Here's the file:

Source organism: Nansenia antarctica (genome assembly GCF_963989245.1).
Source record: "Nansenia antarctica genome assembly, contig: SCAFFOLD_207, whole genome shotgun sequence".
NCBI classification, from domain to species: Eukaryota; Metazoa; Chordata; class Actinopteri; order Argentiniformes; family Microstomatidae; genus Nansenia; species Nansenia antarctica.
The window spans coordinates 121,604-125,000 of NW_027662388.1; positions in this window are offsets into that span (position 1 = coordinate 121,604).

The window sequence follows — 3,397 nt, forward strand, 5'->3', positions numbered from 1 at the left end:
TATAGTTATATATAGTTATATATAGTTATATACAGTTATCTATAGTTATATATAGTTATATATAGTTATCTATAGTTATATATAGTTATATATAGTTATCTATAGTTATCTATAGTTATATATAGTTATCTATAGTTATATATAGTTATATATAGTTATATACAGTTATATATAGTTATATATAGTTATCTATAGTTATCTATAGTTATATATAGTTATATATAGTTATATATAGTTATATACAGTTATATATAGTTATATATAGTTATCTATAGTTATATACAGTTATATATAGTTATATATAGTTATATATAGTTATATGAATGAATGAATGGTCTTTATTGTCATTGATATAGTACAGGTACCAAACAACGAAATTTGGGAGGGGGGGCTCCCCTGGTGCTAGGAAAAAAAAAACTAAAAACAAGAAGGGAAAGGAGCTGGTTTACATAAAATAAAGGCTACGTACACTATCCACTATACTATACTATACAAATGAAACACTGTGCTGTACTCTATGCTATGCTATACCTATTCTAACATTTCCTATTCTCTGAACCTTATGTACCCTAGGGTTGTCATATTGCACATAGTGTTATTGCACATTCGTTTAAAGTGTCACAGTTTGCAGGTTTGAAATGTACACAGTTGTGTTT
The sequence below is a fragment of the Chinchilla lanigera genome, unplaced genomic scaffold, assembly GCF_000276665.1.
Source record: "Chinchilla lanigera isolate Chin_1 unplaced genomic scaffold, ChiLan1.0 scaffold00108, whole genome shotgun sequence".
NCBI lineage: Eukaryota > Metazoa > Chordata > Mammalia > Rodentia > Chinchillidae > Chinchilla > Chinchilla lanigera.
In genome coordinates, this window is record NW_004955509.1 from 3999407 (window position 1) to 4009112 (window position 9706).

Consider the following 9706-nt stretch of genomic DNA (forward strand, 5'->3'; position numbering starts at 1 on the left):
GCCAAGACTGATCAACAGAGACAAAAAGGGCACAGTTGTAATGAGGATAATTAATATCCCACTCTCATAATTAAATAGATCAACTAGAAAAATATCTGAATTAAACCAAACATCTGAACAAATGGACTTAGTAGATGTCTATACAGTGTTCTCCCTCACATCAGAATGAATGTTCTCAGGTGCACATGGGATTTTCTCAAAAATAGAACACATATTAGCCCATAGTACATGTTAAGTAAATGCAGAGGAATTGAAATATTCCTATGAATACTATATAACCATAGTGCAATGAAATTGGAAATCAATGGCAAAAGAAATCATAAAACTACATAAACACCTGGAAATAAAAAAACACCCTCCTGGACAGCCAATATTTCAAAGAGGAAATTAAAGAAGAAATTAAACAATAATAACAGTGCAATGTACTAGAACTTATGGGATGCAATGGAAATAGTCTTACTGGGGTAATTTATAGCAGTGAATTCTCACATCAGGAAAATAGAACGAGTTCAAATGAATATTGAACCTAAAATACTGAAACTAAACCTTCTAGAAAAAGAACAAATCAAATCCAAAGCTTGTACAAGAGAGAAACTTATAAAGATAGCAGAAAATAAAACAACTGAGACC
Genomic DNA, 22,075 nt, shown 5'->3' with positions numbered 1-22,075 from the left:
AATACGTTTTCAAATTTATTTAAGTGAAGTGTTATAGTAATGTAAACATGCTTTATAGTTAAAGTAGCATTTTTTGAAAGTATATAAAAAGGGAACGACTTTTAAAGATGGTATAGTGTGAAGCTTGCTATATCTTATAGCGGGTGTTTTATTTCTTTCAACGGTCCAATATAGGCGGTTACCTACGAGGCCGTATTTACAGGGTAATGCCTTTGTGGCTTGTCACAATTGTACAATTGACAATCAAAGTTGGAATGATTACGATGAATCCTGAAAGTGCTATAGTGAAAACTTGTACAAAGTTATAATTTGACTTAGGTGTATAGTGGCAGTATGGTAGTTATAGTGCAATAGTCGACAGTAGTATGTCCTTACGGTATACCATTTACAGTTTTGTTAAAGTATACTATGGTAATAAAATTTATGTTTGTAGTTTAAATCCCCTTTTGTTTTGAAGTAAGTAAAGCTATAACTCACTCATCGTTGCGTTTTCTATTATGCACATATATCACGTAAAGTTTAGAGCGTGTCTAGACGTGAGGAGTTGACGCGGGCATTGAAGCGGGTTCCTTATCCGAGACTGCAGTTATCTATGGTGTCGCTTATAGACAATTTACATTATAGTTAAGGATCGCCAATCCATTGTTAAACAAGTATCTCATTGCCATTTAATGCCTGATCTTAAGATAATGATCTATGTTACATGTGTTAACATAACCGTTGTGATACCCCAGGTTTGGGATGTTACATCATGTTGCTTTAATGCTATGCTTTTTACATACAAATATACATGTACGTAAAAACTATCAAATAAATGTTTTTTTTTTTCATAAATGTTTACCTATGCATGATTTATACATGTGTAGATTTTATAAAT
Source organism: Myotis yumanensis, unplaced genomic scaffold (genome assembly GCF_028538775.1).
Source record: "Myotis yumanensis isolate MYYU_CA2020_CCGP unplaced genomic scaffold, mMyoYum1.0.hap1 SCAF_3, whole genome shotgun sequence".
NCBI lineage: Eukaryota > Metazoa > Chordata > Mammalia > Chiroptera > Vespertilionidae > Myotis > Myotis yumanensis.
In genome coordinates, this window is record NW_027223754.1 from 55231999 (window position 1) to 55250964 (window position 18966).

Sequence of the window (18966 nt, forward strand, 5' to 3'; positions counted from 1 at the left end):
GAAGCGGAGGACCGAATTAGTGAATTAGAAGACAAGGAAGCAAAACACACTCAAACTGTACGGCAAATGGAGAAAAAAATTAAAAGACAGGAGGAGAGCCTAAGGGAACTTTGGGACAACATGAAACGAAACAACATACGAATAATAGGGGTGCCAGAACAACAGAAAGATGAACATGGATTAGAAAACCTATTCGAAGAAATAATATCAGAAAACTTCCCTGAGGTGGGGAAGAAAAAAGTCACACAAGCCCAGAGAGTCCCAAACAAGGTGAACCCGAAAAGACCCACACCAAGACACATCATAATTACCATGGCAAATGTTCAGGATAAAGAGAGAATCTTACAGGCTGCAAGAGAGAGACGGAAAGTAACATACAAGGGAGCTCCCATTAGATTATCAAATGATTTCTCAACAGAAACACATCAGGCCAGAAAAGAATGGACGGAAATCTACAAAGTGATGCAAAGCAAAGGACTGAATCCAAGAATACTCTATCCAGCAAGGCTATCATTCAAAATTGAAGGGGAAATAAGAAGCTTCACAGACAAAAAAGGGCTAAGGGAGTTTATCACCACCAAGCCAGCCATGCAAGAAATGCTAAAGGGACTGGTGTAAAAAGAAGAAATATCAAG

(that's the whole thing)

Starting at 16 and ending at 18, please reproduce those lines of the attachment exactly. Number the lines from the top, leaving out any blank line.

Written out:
Source record: "Myotis yumanensis isolate MYYU_CA2020_CCGP unplaced genomic scaffold, mMyoYum1.0.hap1 SCAF_3, whole genome shotgun sequence".
NCBI lineage: Eukaryota > Metazoa > Chordata > Mammalia > Chiroptera > Vespertilionidae > Myotis > Myotis yumanensis.
In genome coordinates, this window is record NW_027223754.1 from 55231999 (window position 1) to 55250964 (window position 18966).